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Children at pool swimming after eating
Personal Health

Is Swimming After Eating Really Dangerous?

Is swimming after eating dangerous? You've likely heard this myth come up every time summer rolls around, but is there any truth to it? Do you really need to wait 30 minutes to an hour after eating before you can take a dip in a pool or the ocean?

Debunking the Myth

No, you don't have to wait 30 minutes or more to swim after you've eaten. Swimming right after you've had something to eat isn't dangerous at all. The concern was that because digestion diverts some of your blood flow from your muscles to your stomach, swimming might somehow inhibit that necessary blood flow to the stomach, causing cramps so severe that you could drown. Alternately, another version of the myth claims the opposite: your limbs won't get enough blood flow because your stomach is diverting it, causing you to drown. These concerns are unwarranted because your blood just isn't diverted enough to cause any real problems. There are no documented deaths attributed to anyone swimming on a full stomach.

Believe it or not, so many people were concerned about eating before swimming that the American Red Cross issued a scientific advisory review in the International Journal of Aquatic Research and Education about it. The review concluded, "Currently available information suggests that eating before swimming is not a contributing risk for drowning and can be dismissed as a myth."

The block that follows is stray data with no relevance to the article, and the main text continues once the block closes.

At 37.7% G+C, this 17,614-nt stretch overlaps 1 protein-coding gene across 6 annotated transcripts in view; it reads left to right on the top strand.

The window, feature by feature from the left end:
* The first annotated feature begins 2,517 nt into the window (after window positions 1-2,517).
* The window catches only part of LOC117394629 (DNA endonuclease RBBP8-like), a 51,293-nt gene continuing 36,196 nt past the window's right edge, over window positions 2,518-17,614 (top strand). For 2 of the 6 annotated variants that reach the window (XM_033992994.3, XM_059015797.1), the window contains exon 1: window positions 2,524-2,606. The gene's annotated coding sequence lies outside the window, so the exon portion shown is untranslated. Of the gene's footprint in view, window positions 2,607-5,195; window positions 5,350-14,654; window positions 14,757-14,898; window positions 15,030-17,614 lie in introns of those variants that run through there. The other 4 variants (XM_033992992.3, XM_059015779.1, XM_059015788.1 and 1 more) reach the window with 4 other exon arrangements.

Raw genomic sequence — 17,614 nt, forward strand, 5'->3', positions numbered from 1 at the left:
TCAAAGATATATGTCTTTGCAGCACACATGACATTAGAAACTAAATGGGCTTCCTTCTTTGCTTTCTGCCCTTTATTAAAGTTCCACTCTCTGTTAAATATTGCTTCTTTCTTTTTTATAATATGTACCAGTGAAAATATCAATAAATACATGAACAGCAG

Where Did the Myth Come From?

So just how did this myth that we hear every year get started? It turns out that this "rule" has been around since at least 1908, when it was included in a Boy Scout handbook. The handbook warned that if boys didn't wait at least 90 minutes before swimming, they might drown — "it will be your own fault," the manual admonished. Where the Boy Scout handbook got the idea isn't known, but it certainly wasn't accurate. Still, the fallacy has doggedly persisted for over 100 years.

So there you have it: there's no real reason to avoid swimming after eating. In fact, eating a couple hours before you swim can actually give you more energy for staying afloat. More important than what you eat is what you drink. As with any other exercise, you'll want to regularly drink water when you swim so you don't get dehydrated.

Posted in Personal Health

Author and publicist, featured by Business Week, Livestrong, The Nest, and many other publications. Her interests include Science, technology, business, pets, women's lifestyle and Christian living.

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*This information is for educational purposes only and does not constitute health care advice. You should always seek the advice of your doctor or physician before making health care decisions.